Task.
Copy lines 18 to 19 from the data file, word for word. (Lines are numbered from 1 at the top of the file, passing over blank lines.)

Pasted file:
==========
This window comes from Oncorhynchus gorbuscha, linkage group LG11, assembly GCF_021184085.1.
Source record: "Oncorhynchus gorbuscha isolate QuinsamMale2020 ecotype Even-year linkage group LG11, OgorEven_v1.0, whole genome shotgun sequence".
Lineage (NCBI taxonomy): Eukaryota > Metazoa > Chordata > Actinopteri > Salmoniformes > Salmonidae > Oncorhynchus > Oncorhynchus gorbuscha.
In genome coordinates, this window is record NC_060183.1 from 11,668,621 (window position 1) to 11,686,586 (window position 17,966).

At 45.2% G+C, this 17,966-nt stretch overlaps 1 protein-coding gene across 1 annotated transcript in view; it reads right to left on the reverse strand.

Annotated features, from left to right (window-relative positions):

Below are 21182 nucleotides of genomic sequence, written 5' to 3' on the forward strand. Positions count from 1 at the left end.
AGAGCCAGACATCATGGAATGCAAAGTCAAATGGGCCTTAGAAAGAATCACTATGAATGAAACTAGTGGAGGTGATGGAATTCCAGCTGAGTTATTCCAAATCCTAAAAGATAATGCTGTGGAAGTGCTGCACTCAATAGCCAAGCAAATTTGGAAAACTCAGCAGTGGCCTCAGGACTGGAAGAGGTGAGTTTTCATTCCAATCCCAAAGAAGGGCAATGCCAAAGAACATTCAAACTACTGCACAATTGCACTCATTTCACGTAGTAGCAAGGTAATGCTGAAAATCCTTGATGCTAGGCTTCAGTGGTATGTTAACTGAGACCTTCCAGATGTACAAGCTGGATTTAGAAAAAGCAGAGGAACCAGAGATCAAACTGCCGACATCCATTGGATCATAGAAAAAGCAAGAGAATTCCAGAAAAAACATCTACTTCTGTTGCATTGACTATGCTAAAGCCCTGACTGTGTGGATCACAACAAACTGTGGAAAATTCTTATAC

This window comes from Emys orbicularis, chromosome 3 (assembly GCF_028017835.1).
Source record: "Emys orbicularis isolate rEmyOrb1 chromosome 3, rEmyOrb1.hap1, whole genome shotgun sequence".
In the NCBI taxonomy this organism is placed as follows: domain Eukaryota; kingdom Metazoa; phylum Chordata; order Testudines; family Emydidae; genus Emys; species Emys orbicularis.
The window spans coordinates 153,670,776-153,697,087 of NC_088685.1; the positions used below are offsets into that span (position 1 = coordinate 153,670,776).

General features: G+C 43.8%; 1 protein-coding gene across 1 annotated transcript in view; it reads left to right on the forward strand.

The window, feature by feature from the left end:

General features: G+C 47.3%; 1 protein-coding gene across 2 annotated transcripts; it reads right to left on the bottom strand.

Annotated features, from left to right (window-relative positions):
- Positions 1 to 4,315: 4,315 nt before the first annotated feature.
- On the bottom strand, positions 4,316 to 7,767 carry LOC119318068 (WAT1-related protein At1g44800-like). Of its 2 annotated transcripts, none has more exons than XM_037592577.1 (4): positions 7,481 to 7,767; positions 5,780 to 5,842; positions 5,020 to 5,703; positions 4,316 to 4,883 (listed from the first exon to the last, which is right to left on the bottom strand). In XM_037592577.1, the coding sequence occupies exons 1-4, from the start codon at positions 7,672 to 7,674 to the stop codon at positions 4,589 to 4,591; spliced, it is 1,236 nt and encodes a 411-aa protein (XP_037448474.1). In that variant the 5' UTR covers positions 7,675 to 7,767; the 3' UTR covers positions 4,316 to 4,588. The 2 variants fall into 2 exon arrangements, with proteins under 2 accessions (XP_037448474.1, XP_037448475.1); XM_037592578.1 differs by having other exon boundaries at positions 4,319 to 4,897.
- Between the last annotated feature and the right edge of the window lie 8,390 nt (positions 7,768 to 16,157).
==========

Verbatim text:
- On the bottom strand, positions 4,316 to 7,767 carry LOC119318068 (WAT1-related protein At1g44800-like). Of its 2 annotated transcripts, none has more exons than XM_037592577.1 (4): positions 7,481 to 7,767; positions 5,780 to 5,842; positions 5,020 to 5,703; positions 4,316 to 4,883 (listed from the first exon to the last, which is right to left on the bottom strand). In XM_037592577.1, the coding sequence occupies exons 1-4, from the start codon at positions 7,672 to 7,674 to the stop codon at positions 4,589 to 4,591; spliced, it is 1,236 nt and encodes a 411-aa protein (XP_037448474.1). In that variant the 5' UTR covers positions 7,675 to 7,767; the 3' UTR covers positions 4,316 to 4,588. The 2 variants fall into 2 exon arrangements, with proteins under 2 accessions (XP_037448474.1, XP_037448475.1); XM_037592578.1 differs by having other exon boundaries at positions 4,319 to 4,897.
- Between the last annotated feature and the right edge of the window lie 8,390 nt (positions 7,768 to 16,157).